Justice is not simply what most people believe it is. Looking back on history, from Ancient Athens even until the 20th-century, we now see that most people held seriously mistaken beliefs about justice: it was at times widely accepted as just that women should be denied the vote and excluded from the workplace, that slaves were bought and sold, or that the poor and so-called “idle” would starve or were forced into the workhouse. Today’s widely-accepted beliefs about justice may come to be seen as equally mistaken. So, we cannot find out what justice is – how the world ought to be – simply by surveying people’s beliefs. The Scottish Enlightenment philosopher David Hume generalized this point; “Hume’s Law” tells us that you cannot derive an “ought” (a normative claim about what you should do, or about what would be best or just) only from an “is” (an empirical claim about how things actually are, e.g. about what people actually believe). Normative theory cannot be built wholly from empirical bricks.

Philosophers thinking about justice have mainly focused on “ideal theory”, a conception of a perfectly just society. This kind of theory has little need for empirical information. Philosophers have developed very interesting and plausible ideal theories about how to distribute limited resources, or recognize each other as equals, or ensure that political power is fairly shared, in the just society.

But we don’t live in the just society, nor will we ever make it there. So what does ideal theory tell us to do here and now? Suppose, for example, that in a just society we would all give to charity to help the least fortunate. In the real world, not everyone does their fair share of charitable giving. In consequence, some people starve, or die from curable diseases. Generally, people do not and will never comply with all their duties of justice. So how should we arrange institutions in a just way, knowing this? Given the manifold injustices in our society, how should we try to reduce the injustices and work towards a more just society? And what about the empirical complexities of the real world often overlooked by ideal theory: that it contains groups who have suffered a history of discrimination; or that it contains a wide variety of human beings with different abilities, attachments and responsibilities; or that it contains an intricate set of existing social and political institutions with their various roles and various imperfections, for example. What should be done here and now? We find that ideal theory is not designed to answer these questions, and cannot do so.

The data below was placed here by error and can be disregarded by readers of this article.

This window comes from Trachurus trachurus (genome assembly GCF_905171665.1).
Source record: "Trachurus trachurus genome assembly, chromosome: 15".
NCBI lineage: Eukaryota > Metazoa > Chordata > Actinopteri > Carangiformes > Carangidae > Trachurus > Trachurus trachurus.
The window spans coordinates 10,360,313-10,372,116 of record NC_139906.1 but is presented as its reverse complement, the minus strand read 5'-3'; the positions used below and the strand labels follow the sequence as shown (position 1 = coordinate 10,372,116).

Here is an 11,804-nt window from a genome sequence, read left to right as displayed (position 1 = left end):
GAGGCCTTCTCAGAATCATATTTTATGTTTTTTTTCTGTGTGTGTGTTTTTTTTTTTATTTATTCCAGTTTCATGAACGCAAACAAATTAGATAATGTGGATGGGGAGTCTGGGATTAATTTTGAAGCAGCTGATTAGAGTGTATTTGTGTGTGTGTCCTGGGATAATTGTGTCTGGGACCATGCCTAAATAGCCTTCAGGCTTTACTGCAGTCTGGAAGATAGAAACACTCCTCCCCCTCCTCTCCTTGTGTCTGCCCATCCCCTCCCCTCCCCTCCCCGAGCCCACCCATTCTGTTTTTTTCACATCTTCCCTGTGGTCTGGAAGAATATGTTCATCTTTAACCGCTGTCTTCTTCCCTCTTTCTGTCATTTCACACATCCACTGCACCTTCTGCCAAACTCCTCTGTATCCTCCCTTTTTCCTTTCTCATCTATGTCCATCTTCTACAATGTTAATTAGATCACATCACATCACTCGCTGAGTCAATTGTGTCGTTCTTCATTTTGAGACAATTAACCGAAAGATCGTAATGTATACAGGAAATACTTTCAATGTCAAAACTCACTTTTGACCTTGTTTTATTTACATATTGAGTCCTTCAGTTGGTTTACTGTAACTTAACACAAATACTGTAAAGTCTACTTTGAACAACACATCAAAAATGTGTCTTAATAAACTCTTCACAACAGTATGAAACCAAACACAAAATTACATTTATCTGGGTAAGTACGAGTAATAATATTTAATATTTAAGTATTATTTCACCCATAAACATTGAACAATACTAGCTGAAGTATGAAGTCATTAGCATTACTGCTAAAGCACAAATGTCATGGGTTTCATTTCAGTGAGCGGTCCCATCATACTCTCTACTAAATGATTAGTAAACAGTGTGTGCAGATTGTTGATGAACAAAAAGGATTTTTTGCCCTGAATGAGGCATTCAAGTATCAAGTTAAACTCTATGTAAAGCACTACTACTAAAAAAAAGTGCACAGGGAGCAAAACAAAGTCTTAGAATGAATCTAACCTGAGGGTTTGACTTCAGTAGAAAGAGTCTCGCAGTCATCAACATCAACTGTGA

A “European” theory of justice, we believe, needs to be a “non-ideal theory”, taking into account empirical information of all the above kinds. We advocate an approach we call hybrid empirical-normative argumentation, or real-world political philosophy. Instead of starting from an ideal conception of the just society, we recommend a bottom-up approach, starting from manifest injustices as they exist in Europe, though informed also by ideal theorising about justice. We find this means that an all-encompassing, unitary “European theory of justice and fairness” is not feasible. What we recommend, rather, is the development of some pieces of theory that help us understand, evaluate and respond to some of the particular problems of justice and fairness that face Europe here and now.

By Bert van den Brink, Simon Rippon, Tom Theuns and Miklós Zala
written for the ETHOS Project as Working Paper within D2.2
Find the full publication at: https://ethos-europe.eu/publications